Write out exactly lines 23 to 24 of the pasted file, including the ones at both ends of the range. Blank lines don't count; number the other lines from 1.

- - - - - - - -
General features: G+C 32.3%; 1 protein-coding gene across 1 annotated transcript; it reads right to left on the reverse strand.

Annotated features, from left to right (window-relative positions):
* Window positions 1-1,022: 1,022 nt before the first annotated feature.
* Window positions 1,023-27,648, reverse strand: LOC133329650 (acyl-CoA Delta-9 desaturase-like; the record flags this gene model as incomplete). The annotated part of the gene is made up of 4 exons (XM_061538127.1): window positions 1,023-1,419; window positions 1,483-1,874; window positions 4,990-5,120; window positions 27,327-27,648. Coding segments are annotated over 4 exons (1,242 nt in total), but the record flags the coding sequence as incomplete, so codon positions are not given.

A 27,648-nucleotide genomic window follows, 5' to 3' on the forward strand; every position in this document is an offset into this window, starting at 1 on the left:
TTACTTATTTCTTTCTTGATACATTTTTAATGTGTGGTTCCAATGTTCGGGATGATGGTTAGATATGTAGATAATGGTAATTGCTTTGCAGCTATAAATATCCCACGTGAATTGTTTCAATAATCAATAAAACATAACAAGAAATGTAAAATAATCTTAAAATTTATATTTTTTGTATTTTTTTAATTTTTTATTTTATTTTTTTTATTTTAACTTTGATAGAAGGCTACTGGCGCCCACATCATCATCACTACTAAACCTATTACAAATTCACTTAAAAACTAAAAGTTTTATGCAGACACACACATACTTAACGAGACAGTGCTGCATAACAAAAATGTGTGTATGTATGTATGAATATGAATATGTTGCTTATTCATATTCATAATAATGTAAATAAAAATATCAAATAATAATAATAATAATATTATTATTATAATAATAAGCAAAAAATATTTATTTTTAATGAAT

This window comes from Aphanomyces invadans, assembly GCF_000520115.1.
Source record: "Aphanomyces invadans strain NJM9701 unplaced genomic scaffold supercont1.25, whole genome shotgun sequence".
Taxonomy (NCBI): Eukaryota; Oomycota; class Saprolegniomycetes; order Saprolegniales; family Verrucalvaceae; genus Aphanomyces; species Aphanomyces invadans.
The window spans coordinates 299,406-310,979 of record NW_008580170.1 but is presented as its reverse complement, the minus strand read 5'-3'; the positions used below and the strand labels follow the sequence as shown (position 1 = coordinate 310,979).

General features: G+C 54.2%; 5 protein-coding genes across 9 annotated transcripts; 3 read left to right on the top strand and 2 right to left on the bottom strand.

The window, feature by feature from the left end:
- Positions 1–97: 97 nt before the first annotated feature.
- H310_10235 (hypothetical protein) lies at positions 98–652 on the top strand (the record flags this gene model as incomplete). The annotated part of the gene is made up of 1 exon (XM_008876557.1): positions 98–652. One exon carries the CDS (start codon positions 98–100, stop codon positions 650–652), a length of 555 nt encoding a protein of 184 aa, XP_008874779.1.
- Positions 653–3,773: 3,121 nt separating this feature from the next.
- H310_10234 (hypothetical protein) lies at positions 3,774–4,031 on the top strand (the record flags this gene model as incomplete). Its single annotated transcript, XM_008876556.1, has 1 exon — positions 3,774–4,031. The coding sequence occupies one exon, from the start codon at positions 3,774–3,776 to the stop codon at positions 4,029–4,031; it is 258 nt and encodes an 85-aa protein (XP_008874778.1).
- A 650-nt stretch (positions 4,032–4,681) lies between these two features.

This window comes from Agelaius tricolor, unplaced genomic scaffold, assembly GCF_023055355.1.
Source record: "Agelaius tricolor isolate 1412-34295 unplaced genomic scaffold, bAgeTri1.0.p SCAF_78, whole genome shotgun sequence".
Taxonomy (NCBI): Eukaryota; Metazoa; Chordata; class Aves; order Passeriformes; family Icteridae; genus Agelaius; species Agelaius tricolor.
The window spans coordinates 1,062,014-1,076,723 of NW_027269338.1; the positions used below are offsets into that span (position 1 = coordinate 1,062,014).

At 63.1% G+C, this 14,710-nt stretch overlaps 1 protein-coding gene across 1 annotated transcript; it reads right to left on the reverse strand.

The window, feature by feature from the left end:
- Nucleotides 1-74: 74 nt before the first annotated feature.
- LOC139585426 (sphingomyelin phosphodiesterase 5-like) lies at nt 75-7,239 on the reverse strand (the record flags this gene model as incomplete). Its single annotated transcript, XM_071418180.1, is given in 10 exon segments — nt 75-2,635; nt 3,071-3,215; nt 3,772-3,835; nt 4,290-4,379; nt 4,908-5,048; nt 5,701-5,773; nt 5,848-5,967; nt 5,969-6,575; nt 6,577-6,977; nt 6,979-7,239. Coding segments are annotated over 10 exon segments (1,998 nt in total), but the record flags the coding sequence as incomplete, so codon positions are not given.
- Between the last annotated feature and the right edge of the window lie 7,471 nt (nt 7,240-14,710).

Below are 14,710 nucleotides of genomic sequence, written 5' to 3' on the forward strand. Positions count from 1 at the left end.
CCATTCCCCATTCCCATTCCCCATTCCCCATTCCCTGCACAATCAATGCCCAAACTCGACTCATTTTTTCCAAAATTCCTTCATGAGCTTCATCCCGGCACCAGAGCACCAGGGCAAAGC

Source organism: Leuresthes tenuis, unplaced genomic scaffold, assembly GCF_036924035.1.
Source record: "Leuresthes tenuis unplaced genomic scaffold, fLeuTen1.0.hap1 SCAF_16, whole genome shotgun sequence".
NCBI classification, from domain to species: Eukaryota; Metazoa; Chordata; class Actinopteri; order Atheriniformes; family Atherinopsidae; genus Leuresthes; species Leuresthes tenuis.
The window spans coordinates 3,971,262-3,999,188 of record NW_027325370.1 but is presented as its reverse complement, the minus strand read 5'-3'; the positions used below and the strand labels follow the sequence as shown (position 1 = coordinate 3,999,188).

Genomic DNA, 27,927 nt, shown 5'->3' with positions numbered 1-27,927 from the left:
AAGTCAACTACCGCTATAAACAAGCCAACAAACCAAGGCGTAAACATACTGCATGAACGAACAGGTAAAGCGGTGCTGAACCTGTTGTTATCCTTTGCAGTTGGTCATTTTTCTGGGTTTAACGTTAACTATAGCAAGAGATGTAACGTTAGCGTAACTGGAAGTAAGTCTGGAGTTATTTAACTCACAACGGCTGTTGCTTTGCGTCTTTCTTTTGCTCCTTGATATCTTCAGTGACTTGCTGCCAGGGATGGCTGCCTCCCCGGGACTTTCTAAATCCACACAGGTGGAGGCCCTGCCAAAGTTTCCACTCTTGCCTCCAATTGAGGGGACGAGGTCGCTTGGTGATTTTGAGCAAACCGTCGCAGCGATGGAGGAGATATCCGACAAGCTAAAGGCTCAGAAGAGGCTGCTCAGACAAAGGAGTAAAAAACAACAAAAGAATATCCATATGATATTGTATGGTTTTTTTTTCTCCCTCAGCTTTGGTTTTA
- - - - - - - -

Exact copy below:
The window, feature by feature from the left end:
- Nucleotides 1-74: 74 nt before the first annotated feature.